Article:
By Nancy Trejos
December 17, 2010
As the guy on the sidewalk ripped off his trousers to reveal “I (heart) New York” boxers, two women walking right past him never interrupted their conversation. No one seemed to care when he took off his wig, either.
I watched this scene unfold from a bus. But not just an ordinary New York bus. This bus was outfitted with 3,000 LED lights and three rows of stadium seats. This was “Experience: The Ride,” a new theater production in which all of midtown Manhattan is the stage.
I didn’t know what to expect as I boarded the bus at the New York Marriott Marquis in Times Square for the 41/2-mile, 75-minute ride. I settled into a front-row seat, facing the side of the bus that’s transparent from floor to ceiling. Was this going to be a city tour? An improv show? Street theater? A silly way to spend an afternoon? The answer: all of the above.
More than a dozen performers were stationed at various points along our route to sing, dance, juggle or simply act goofy for our pleasure. I’d booked a 2 p.m. show on the Sunday after Thanksgiving, and the streets were packed with shoppers and tourists. That’s how you want to experience “The Ride,” because the actions of everyday New Yorkers are just as funny as those of the performers.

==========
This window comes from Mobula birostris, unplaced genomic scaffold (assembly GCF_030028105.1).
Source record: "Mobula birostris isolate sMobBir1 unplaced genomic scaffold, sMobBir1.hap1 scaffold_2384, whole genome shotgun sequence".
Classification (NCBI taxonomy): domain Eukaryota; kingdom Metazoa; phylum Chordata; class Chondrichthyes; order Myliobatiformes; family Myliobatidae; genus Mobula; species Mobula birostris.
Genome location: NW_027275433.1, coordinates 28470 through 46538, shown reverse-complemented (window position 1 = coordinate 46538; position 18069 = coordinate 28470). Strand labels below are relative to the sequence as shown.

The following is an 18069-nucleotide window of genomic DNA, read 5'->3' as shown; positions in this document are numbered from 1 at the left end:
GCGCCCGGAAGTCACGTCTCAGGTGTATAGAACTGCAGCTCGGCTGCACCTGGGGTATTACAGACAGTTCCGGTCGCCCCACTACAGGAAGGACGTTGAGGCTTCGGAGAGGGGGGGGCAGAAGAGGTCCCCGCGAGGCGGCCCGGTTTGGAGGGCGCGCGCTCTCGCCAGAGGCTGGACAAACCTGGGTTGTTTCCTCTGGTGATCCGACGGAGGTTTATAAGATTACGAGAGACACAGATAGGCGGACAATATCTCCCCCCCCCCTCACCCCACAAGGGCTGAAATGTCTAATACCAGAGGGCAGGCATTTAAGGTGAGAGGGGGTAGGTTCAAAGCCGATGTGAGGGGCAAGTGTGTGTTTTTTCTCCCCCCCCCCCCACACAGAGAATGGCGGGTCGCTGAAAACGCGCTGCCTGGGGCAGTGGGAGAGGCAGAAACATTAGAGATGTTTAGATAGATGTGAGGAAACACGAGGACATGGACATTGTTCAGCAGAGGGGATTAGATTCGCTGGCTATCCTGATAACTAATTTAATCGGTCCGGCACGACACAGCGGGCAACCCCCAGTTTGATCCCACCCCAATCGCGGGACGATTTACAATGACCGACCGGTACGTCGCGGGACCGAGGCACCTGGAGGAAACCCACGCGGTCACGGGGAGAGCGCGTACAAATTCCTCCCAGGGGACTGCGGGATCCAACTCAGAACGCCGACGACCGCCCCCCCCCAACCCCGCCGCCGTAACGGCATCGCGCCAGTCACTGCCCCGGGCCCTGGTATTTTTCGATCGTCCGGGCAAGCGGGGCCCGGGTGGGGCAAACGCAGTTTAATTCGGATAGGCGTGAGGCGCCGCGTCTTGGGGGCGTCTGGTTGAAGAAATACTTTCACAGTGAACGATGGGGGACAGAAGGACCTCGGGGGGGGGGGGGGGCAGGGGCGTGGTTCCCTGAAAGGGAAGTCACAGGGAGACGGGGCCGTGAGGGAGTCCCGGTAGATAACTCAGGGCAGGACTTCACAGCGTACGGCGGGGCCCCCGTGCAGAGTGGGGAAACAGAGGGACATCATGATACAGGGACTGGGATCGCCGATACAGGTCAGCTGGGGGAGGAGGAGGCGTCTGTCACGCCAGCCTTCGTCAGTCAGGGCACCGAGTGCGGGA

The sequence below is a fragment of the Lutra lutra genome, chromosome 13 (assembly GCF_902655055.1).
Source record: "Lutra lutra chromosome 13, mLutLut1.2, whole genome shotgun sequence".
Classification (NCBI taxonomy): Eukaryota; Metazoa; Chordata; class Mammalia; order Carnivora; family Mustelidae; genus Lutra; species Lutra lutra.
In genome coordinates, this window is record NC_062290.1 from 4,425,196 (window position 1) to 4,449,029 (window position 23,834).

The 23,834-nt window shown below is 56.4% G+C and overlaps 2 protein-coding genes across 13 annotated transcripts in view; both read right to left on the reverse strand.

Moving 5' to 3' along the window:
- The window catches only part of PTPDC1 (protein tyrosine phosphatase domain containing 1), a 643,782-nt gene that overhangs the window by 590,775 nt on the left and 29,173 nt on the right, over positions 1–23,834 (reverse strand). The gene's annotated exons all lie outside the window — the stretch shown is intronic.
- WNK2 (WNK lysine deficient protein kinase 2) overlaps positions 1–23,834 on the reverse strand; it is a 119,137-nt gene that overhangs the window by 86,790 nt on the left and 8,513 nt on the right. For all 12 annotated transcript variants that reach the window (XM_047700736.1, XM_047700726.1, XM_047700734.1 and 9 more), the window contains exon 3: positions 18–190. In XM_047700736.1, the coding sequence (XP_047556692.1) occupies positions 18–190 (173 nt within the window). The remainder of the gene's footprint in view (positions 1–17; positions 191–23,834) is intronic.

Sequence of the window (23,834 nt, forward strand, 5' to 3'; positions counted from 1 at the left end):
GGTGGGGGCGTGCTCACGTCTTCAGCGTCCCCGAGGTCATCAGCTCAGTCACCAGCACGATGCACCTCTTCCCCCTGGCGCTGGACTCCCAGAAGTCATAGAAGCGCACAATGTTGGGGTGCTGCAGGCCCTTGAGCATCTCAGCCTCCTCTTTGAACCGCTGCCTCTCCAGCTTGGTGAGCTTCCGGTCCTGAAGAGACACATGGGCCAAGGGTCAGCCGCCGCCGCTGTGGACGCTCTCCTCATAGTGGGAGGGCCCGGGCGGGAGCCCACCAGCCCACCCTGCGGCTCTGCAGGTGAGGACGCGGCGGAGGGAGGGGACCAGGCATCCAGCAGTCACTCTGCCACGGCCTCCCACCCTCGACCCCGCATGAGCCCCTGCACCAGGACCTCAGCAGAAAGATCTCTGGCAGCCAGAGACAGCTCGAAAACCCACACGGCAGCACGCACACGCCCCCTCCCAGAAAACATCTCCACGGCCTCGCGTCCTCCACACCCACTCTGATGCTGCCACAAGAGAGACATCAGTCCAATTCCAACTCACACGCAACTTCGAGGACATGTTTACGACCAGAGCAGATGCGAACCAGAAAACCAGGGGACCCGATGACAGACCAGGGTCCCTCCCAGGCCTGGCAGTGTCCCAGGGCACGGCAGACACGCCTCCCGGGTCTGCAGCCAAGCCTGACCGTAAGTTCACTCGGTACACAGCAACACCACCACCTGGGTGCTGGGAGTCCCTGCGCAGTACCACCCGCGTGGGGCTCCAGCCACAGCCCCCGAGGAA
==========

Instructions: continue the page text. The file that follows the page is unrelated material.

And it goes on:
Our tour guides were Jackie and Scott, graduates of New York University and Columbia University, respectively. (Turns out they were actors, but for a while there, Scott had me completely convinced that he had earned a degree in urban planning from Columbia.)
Our bus, “The Ride,” was also a character. “His” voice boomed over a loudspeaker. He would occasionally scan people and objects and, in his deep voice, impart all sorts of random facts about them. (“Subject: New Yorker. Cost of purse: $2,500. Cash in purse: $7.52.”)
With the Times Square jumbotron behind him, an actor wearing sparkly oversize 2011 glasses led us in a New Year’s countdown. (“The Ride” will feature a holiday theme until Jan. 2). “Ma’am, can’t I get a New Year’s Eve kiss?” he asked a young woman when we got to 1. She declined, but other passersby were more willing to go along with the show.
On one street, three police officers broke into a dance and waved at us. In front of the Charmin Restrooms on Broadway, a woman wearing a plastic toilet seat costume around her waist started dancing with a man in a puffy purple jacket as he sang a rap song. Outside the Bank of America building, a man wearing silver pants and a silver hat joined Santa Claus in a tap dance.
Who was a performer and who was a spectator? It was hard to tell sometimes, especially in a city where a walking Elmo outside a Times Square store is not such a rarity.
Between scenes, Scott and Jackie threw out random New York facts. Did you know, for instance, that Santa Claus has ended the Macy’s Thanksgiving Day Parade every year except for 1933, when he led the parade? Or that construction workers built the Chrysler Building four floors per week?
Scott and Jackie also tested our knowledge with the occasional “Quiz Show” break. The cost of renovating the ceiling of Grand Central Station was $75 million, “The Ride” told us. “What was covering the ceiling?” Scott asked.